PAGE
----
The Public Vaults
Journey inside the amazing world of records.
In the Public Vaults, the permanent exhibit in the National Archives Museum, you can experience the feeling of going beyond the walls of the Rotunda into the stacks and vaults of the National Archives. Here you will encounter fascinating original records (including Abraham Lincoln's telegrams to his generals, audio recordings from the Oval Office) and new interactive exhibits that allow you to "touch" and explore some of the most interesting documents, photos and films we hold.
The Public Vaults display at any given time about 1,100 records-originals or facsimiles of documents, photographs, maps, drawings, film or audio clips, allowing you to see the raw materials of our American democracy. Documents range from important treaties and legislation dealing with grave matters of state to snippets of the fascinating stories of individual citizens such as letters to the President and citations for military bravery.
Learn More About the Public Vaults
You begin your tour of the Public Vaults in the Record of America. This central pathway connects our Public Vaults and takes you on a journey through time and the changing technology of records.
From George Washington's handwritten letters to Abraham Lincoln’s wartime telegrams, most of the textual records in the Record of America are originals and will change from year to year. Don't miss the 1823 Copper Plate of the Declaration of Independence or the facsimile of the Emancipation Proclamation, both of which are on permanent display.
Branching off of this pathway are five "vaults." In addition to more great original records, the vaults feature new electronic tools that will allow you to explore fragments of our past in astonishing detail.
Each of the Public Vaults draws its themes from words in the Preamble to the Constitution:
- We the People – records of family and citizenship;
- To Form a More Perfect Union – records of liberty and law;
- Provide for the Common Defense – records of war and diplomacy;
- Promote the General Welfare – records of frontiers and firsts; and
- To Ourselves and Our Posterity – keeping records for future
We the People
"We the People" focuses on family and the rights of citizenship. Here, you'll learn that the National Archives has records about not only important and famous people but also ordinary Americans. In this vault, you might help someone establish U.S. citizenship or learn how to research your own family history though documents such as immigration records, naturalization papers, census schedules, draft cards, and homestead applications. You'll also explore records about Native Americans, early settlers from Europe, people who instantly became Americans when their region was annexed, and the story of freed slaves during Reconstruction.
To Form a More Perfect Union
"To Form a More Perfect Union" highlights records of liberty and law that illustrate the evolution of our democracy and how records have been used to hold Government officials accountable for their actions. In this vault, you can hear congressional debates on Prohibition in 1918 and reinstating the draft in 1940. You can also see materials and evidence preserved from famous investigations, such as those on Unidentified Flying Objects, the Kennedy assassination, the Kent State shootings, and Watergate.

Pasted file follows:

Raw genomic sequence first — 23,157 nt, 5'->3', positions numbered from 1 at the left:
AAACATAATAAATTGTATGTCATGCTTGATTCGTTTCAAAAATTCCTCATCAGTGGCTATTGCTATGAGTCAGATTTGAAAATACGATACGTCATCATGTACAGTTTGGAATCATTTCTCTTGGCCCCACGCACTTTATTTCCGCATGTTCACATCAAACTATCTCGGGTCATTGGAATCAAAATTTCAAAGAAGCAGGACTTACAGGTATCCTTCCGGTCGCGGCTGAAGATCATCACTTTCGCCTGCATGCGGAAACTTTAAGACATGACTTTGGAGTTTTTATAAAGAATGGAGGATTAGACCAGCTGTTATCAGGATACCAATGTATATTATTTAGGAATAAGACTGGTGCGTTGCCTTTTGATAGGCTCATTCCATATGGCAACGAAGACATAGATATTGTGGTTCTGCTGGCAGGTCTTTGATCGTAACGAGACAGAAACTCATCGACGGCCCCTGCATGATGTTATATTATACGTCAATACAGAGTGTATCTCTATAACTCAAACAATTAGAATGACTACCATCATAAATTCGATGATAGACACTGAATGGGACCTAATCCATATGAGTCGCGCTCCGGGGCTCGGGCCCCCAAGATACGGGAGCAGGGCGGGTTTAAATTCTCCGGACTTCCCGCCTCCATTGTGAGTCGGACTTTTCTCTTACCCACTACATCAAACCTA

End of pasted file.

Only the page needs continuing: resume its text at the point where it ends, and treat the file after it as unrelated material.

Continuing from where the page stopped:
Promote the General Welfare
"Promote the General Welfare" emphasizes records of firsts and frontiers and shows how the human spirit and ingenuity helped to realize many of the promises of America as envisioned by our Founders. Explore the world's polar regions with notable explorers.
"Provide for the Common Defense" is about wars and diplomacy. Records from the Revolutionary War through the Persian Gulf War paint a vivid picture of heroism, inspiration, and sacrifice over the decades. You can explore the Civil War records of the 54th Massachusetts Infantry Regiment, an African American unit, and compare the records to the unit's portrayal in the 1989 movie Glory. Or you can listen to parts of the actual conversations that took place in the White House during the Cuban Missile Crisis.
To Ourselves and Our Posterity
"To Ourselves and Our Posterity" focuses on the National Archives' role in keeping our records for future generations. Here, you can see how a Government document becomes a record at NARA and learn how to care for your own family records. Here, you can learn that if you want to do research at NARA, you don't have to come to Washington because NARA is all across America, with 21 regional records service facilities, 12 Presidential libraries, and the National Personnel Records Center in St. Louis. And here, you can learn of the challenges NARA as an agency and we as a society face in preserving the electronic records of our Government.
Entering the Public Vaults is a journey of discovery. We want you to gain an understanding of your personal connection to the records in the National Archives. We want families to see how their own stories fit into our national mosaic and young people to be thrilled by the real-life drama of the American experience. And we want people of all ages to take action and use the Archives – to learn, to unravel, to discover, and to celebrate the stories of individuals, of families, of communities, and of our nation.